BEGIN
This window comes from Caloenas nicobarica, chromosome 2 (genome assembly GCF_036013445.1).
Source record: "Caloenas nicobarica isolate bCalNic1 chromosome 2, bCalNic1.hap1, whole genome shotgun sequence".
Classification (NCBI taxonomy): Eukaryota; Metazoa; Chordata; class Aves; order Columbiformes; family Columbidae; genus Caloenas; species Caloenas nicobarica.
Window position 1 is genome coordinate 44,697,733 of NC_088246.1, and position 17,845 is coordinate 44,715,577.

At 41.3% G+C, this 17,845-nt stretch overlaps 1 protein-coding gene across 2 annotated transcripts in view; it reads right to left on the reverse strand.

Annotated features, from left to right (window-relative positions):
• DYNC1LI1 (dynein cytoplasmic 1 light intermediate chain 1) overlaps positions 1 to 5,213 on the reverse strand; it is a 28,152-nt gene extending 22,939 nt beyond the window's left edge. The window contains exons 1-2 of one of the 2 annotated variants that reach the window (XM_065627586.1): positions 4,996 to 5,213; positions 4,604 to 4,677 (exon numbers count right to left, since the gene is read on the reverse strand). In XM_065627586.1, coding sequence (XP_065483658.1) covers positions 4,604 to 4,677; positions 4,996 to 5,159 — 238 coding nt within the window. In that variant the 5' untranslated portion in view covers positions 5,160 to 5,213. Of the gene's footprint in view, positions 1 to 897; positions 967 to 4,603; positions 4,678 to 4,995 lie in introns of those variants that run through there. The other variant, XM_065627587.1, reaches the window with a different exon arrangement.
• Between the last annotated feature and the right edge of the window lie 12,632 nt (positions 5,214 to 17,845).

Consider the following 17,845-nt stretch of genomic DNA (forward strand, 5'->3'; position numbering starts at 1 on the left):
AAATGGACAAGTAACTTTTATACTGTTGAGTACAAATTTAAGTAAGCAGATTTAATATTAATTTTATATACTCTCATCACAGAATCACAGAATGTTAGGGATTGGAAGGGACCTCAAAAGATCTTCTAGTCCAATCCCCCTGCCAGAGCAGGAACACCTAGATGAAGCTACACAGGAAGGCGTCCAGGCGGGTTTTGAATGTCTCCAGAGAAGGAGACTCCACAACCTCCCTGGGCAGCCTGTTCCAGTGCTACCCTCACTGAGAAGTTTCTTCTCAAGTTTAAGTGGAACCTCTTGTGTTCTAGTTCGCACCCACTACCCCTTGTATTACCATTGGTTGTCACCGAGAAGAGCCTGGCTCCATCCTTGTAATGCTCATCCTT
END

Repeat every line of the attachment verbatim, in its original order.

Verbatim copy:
This window comes from Caloenas nicobarica, chromosome 2 (genome assembly GCF_036013445.1).
Source record: "Caloenas nicobarica isolate bCalNic1 chromosome 2, bCalNic1.hap1, whole genome shotgun sequence".
Classification (NCBI taxonomy): Eukaryota; Metazoa; Chordata; class Aves; order Columbiformes; family Columbidae; genus Caloenas; species Caloenas nicobarica.
Window position 1 is genome coordinate 44,697,733 of NC_088246.1, and position 17,845 is coordinate 44,715,577.

At 41.3% G+C, this 17,845-nt stretch overlaps 1 protein-coding gene across 2 annotated transcripts in view; it reads right to left on the reverse strand.

Annotated features, from left to right (window-relative positions):
• DYNC1LI1 (dynein cytoplasmic 1 light intermediate chain 1) overlaps positions 1 to 5,213 on the reverse strand; it is a 28,152-nt gene extending 22,939 nt beyond the window's left edge. The window contains exons 1-2 of one of the 2 annotated variants that reach the window (XM_065627586.1): positions 4,996 to 5,213; positions 4,604 to 4,677 (exon numbers count right to left, since the gene is read on the reverse strand). In XM_065627586.1, coding sequence (XP_065483658.1) covers positions 4,604 to 4,677; positions 4,996 to 5,159 — 238 coding nt within the window. In that variant the 5' untranslated portion in view covers positions 5,160 to 5,213. Of the gene's footprint in view, positions 1 to 897; positions 967 to 4,603; positions 4,678 to 4,995 lie in introns of those variants that run through there. The other variant, XM_065627587.1, reaches the window with a different exon arrangement.
• Between the last annotated feature and the right edge of the window lie 12,632 nt (positions 5,214 to 17,845).

Consider the following 17,845-nt stretch of genomic DNA (forward strand, 5'->3'; position numbering starts at 1 on the left):
AAATGGACAAGTAACTTTTATACTGTTGAGTACAAATTTAAGTAAGCAGATTTAATATTAATTTTATATACTCTCATCACAGAATCACAGAATGTTAGGGATTGGAAGGGACCTCAAAAGATCTTCTAGTCCAATCCCCCTGCCAGAGCAGGAACACCTAGATGAAGCTACACAGGAAGGCGTCCAGGCGGGTTTTGAATGTCTCCAGAGAAGGAGACTCCACAACCTCCCTGGGCAGCCTGTTCCAGTGCTACCCTCACTGAGAAGTTTCTTCTCAAGTTTAAGTGGAACCTCTTGTGTTCTAGTTCGCACCCACTACCCCTTGTATTACCATTGGTTGTCACCGAGAAGAGCCTGGCTCCATCCTTGTAATGCTCATCCTT